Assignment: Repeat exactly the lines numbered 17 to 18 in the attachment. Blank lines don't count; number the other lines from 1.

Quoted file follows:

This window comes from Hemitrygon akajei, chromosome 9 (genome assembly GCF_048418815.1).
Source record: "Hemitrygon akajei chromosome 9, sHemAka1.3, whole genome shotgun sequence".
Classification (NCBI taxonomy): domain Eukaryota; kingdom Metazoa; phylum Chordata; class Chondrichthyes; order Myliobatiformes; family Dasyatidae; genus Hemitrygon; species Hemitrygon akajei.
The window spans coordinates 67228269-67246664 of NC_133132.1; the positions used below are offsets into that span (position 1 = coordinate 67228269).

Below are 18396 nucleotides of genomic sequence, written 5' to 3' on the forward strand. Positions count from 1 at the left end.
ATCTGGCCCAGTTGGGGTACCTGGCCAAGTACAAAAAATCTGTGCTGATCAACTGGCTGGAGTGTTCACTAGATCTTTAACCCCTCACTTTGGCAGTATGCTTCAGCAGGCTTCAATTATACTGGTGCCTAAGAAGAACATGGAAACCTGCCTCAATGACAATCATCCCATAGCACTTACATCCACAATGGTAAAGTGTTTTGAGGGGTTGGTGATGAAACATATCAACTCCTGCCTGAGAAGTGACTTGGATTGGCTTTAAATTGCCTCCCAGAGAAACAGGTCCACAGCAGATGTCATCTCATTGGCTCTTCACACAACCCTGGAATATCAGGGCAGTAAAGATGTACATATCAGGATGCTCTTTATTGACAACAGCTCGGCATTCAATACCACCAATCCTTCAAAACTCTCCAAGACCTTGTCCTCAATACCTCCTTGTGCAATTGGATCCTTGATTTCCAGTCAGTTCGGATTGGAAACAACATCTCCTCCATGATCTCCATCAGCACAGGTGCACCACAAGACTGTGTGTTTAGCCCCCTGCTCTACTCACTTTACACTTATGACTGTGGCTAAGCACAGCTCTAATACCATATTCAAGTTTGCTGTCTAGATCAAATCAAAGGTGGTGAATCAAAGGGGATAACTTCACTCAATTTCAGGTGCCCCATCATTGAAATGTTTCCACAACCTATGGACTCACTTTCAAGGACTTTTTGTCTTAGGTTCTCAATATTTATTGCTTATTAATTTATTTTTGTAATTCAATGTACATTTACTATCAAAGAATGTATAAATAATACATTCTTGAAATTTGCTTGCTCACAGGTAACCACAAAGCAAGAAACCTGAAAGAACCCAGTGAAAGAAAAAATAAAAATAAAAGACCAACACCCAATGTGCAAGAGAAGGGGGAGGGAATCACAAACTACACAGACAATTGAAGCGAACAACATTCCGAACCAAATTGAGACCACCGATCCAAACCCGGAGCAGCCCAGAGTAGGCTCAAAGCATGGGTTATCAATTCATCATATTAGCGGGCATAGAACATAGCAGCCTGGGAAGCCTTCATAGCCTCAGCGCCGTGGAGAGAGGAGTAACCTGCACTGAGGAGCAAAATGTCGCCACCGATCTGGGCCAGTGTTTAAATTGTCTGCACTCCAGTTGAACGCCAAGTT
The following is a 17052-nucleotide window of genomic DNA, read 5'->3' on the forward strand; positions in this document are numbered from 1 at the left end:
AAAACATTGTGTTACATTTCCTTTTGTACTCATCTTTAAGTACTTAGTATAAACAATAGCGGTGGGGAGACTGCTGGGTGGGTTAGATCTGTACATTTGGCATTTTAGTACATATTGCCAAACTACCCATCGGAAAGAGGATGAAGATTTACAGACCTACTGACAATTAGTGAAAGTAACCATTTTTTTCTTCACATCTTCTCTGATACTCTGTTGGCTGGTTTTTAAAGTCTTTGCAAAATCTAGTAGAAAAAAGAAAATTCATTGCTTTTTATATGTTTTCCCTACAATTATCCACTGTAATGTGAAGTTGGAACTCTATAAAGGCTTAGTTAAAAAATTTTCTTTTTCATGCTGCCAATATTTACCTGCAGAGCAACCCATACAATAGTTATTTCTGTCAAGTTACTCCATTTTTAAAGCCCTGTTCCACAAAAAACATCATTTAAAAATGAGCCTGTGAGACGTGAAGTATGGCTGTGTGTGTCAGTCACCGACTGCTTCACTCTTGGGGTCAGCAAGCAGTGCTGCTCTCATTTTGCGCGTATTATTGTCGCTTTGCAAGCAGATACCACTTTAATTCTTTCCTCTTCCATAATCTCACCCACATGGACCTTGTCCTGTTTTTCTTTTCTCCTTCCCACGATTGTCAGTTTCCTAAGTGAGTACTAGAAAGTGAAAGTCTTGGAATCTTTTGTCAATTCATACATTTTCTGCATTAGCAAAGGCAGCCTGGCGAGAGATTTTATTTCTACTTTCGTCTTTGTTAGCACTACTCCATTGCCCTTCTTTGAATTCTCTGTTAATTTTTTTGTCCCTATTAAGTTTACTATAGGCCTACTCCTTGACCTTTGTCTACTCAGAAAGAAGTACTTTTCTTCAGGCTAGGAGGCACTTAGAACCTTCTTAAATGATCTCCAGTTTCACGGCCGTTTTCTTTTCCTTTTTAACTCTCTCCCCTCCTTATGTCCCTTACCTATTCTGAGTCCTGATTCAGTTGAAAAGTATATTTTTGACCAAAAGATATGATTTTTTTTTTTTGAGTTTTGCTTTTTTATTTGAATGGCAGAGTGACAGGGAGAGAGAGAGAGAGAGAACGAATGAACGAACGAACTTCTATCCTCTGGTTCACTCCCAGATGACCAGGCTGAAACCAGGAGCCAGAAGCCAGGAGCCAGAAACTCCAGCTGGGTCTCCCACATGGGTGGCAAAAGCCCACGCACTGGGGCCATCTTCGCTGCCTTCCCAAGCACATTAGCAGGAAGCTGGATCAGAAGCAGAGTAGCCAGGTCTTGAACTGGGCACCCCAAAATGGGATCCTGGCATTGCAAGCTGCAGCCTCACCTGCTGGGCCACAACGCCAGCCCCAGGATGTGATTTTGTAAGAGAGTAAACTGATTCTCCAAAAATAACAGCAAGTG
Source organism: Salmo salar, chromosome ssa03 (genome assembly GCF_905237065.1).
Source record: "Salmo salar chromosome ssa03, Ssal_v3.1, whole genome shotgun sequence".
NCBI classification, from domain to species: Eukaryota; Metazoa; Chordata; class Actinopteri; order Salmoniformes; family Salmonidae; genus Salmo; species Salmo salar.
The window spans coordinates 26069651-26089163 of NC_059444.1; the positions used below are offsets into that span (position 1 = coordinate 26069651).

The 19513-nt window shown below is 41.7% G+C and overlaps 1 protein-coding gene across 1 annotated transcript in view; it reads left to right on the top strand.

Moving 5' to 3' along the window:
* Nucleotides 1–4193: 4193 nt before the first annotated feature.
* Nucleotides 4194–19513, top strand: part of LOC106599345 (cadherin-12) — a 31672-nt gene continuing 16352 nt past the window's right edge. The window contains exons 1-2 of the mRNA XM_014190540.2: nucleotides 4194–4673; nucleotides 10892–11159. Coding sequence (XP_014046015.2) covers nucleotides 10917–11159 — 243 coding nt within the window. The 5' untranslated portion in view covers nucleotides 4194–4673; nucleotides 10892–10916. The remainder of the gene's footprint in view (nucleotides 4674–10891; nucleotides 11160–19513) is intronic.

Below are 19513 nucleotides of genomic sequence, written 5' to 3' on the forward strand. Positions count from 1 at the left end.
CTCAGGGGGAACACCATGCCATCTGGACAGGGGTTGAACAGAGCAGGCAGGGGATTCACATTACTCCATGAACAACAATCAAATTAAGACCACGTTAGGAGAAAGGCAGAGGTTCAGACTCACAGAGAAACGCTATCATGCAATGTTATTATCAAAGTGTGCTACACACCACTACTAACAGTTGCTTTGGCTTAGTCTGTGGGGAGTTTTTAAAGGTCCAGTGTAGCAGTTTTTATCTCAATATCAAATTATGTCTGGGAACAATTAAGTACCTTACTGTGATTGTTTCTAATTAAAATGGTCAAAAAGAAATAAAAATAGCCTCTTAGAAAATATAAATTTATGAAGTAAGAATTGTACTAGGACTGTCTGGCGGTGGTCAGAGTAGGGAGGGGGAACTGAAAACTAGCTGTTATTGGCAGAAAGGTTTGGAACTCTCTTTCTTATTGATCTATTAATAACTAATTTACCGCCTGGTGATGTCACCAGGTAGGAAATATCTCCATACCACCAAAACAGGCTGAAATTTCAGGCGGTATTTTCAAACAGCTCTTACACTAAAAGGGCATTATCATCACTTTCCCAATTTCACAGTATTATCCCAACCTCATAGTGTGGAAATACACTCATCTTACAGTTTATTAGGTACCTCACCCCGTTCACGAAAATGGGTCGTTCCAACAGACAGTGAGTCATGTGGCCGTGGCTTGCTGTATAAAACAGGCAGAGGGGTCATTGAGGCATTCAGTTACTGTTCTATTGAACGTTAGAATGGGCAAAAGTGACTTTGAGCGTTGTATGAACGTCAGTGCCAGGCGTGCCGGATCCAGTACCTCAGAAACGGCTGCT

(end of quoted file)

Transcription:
Below are 19513 nucleotides of genomic sequence, written 5' to 3' on the forward strand. Positions count from 1 at the left end.
CTCAGGGGGAACACCATGCCATCTGGACAGGGGTTGAACAGAGCAGGCAGGGGATTCACATTACTCCATGAACAACAATCAAATTAAGACCACGTTAGGAGAAAGGCAGAGGTTCAGACTCACAGAGAAACGCTATCATGCAATGTTATTATCAAAGTGTGCTACACACCACTACTAACAGTTGCTTTGGCTTAGTCTGTGGGGAGTTTTTAAAGGTCCAGTGTAGCAGTTTTTATCTCAATATCAAATTATGTCTGGGAACAATTAAGTACCTTACTGTGATTGTTTCTAATTAAAATGGTCAAAAAGAAATAAAAATAGCCTCTTAGAAAATATAAATTTATGAAGTAAGAATTGTACTAGGACTGTCTGGCGGTGGTCAGAGTAGGGAGGGGGAACTGAAAACTAGCTGTTATTGGCAGAAAGGTTTGGAACTCTCTTTCTTATTGATCTATTAATAACTAATTTACCGCCTGGTGATGTCACCAGGTAGGAAATATCTCCATACCACCAAAACAGGCTGAAATTTCAGGCGGTATTTTCAAACAGCTCTTACACTAAAAGGGCATTATCATCACTTTCCCAATTTCACAGTATTATCCCAACCTCATAGTGTGGAAATACACTCATCTTACAGTTTATTAGGTACCTCACCCCGTTCACGAAAATGGGTCGTTCCAACAGACAGTGAGTCATGTGGCCGTGGCTTGCTGTATAAAACAGGCAGAGGGGTCATTGAGGCATTCAGTTACTGTTCTATTGAACGTTAGAATGGGCAAAAGTGACTTTGAGCGTTGTATGAACGTCAGTGCCAGGCGTGCCGGATCCAGTACCTCAGAAACGGCTGCT